By Stephanie Martin -September 23, 2021
At last Saturday’s annual Better Man Event, held in Orlando, Fla., and streamed globally, Academy Award winner Denzel Washington discussed his faith and how he wants to spend “the rest of my days on this earth.” In a one-on-one discussion with Pastor A.R. Bernard of Brooklyn’s Christian Cultural Center, the 66-year-old actor and devout Christian revealed what God has been repeating to him lately.
“In every prayer, all I hear is ‘Feed my sheep,’” Washington says. “That’s what God wants me to do.” While trying to understand that biblical command, he says he’s realized “there are all kinds of sheep. So that’s why I talk to experienced shepherds to help guide me.” Bernard is a spiritual mentor to Washington, who encourages other Christian men to “lift them faith weights” and “refill your bucket” regularly.
Denzel Washington Tells Men to Cherish God’s Gifts
Before Denzel Washington’s mother died recently, he says he “made a promise to her and to God, not just to do good the right way, but to honor my mother and my father by the way I live my life… I’m here to serve, to help, to provide.”
To participants in the Better Man Event, which launched in 2005, Washington offered encouragement for living as a Christian in today’s changed world. “The John Wayne formula is not quite a fit right now,” he says. “But strength, leadership, power, authority, guidance, patience are God’s gift to us as men. We have to cherish that, not abuse it.”
The actor reminds men to “stay on your knees” in prayer, to “inspire who you can,” and to “seek advice”—from church leaders as well as from “the One that can do something about it.” Godly habits, says Washington, are especially crucial in a culture where everyone wants to “be influential” and famous and rich. He assures listeners that worldly fame doesn’t insulate people from problems but “just magnifies” them.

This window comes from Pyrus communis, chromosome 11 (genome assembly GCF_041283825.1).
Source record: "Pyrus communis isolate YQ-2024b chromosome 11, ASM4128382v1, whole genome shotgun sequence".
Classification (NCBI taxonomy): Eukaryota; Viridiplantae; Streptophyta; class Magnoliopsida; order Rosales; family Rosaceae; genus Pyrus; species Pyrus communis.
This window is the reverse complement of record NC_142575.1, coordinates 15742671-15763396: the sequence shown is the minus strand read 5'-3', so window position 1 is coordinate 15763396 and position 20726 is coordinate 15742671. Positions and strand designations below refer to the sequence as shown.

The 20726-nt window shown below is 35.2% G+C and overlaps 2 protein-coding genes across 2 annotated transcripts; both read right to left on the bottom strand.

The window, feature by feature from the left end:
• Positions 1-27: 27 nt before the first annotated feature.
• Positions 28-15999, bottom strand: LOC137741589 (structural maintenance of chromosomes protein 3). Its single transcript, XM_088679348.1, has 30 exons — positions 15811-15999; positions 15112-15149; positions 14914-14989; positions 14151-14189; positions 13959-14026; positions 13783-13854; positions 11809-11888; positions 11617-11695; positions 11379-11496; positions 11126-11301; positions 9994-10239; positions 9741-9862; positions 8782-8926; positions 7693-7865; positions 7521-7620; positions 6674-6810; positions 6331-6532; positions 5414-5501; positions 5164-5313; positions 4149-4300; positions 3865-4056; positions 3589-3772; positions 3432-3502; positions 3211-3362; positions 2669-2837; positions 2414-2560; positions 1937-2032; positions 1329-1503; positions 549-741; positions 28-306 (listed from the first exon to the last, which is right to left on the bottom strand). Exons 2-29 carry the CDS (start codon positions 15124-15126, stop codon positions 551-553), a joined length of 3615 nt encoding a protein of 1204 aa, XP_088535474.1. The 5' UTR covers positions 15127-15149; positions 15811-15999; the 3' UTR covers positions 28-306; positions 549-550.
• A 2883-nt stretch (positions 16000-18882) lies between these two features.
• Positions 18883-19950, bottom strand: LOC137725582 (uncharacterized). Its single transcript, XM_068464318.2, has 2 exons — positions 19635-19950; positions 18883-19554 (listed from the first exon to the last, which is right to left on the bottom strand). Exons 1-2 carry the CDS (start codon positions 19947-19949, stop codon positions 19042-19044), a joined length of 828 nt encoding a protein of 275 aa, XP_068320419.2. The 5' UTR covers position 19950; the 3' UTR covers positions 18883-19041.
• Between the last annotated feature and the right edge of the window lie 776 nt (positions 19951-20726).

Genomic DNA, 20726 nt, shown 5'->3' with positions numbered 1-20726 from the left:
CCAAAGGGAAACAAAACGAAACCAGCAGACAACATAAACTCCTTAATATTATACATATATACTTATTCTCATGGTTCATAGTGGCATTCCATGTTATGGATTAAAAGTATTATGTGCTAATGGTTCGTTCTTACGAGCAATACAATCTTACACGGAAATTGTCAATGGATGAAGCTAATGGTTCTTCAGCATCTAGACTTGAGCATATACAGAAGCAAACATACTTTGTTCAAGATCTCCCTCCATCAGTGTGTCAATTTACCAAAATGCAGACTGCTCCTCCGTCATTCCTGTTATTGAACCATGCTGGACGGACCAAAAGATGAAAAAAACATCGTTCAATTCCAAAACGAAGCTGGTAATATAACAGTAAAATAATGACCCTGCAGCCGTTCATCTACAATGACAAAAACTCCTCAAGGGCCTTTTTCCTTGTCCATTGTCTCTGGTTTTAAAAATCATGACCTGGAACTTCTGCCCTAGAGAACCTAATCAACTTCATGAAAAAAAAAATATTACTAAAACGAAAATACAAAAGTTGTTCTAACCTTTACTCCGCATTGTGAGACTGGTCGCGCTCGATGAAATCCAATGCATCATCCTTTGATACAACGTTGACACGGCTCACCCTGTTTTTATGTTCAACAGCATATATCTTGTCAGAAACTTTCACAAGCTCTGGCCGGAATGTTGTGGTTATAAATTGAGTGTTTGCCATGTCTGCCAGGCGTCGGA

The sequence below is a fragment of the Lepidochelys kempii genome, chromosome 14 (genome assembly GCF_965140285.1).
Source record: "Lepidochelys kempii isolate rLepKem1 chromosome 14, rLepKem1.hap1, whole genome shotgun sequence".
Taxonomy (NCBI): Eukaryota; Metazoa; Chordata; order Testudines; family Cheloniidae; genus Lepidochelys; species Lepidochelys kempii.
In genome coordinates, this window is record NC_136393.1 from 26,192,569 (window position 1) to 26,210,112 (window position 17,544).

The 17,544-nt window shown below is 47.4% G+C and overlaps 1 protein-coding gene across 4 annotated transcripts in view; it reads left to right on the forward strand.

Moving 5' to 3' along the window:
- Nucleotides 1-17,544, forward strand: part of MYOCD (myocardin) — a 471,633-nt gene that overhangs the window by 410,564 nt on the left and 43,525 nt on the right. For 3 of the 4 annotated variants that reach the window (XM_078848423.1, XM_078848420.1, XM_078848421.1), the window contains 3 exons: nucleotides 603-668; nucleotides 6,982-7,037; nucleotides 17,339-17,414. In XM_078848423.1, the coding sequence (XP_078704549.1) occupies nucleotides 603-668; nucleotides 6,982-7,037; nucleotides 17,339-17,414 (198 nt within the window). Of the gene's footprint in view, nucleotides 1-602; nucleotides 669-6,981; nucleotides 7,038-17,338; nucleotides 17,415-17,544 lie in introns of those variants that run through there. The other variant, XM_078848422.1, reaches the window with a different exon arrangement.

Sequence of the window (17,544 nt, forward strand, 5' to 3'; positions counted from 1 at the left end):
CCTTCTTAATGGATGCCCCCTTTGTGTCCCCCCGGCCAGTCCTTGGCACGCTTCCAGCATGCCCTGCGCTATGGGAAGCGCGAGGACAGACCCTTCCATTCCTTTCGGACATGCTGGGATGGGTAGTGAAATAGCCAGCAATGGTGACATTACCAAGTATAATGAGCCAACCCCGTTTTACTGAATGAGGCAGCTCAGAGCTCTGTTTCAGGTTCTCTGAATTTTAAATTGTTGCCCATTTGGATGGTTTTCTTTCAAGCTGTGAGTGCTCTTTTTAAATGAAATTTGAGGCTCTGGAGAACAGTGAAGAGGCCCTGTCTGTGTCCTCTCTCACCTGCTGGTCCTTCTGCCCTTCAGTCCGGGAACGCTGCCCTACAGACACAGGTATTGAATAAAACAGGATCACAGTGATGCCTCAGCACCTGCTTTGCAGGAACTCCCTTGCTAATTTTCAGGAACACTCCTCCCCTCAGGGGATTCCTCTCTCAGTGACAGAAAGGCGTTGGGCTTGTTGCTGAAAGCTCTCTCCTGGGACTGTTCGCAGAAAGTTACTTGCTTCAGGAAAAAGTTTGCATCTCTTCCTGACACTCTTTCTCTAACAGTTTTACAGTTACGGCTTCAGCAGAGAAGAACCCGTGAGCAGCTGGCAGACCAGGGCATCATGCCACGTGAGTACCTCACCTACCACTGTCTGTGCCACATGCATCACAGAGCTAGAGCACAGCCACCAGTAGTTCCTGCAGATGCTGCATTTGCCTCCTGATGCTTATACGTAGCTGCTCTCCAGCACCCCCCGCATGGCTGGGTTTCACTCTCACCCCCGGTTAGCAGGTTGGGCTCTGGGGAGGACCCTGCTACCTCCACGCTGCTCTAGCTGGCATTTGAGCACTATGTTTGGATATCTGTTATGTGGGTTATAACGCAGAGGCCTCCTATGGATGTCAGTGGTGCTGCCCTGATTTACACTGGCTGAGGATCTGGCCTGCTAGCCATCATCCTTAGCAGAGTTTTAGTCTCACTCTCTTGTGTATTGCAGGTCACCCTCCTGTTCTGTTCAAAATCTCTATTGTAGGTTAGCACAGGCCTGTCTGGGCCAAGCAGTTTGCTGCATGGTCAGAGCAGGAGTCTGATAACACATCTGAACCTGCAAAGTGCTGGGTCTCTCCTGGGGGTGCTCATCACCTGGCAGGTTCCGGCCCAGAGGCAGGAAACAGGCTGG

God Is Always Faithful, Actor Says
During a recent Instagram Live appearance with Pastor Bernard, Denzel Washington described how prayer and the Holy Spirit have protected and sustained him. The celebrated actor, who strongly considered becoming a pastor, has been transparent about his spiritual struggles, however. “What I played in the movies is not who I am,” he told listeners on Saturday. “I’m not going to sit or stand on any pedestal…because the fact of the matter is, in the whole 40-year [faith] process, I was struggling for my own soul.”
During a 2015 speech at a Church of God in Christ (COGIC) banquet, Washington recalled how a woman in his mother’s beauty shop once predicted he would “travel the world and speak to people.” The actor said, “Now mind you I was 20 years old, with a 1.7 grade point average and had flunked out of school. She said, ‘You are going to preach,’ … and I guess she was right.”
Washington says his family and community never stopped praying for him and modeling how “to live out one’s faith and to trust God’s plan.” He adds, “There has never been a time when God didn’t direct, protect, or correct me. There may have been times where I was less than faithful to him, but he had faith in me.”
Washington next appears with Frances McDormand in “The Tragedy of Macbeth,” a black-and-white Shakespeare adaptation that premieres at the New York Film Festival tomorrow and opens in theaters on Christmas Day.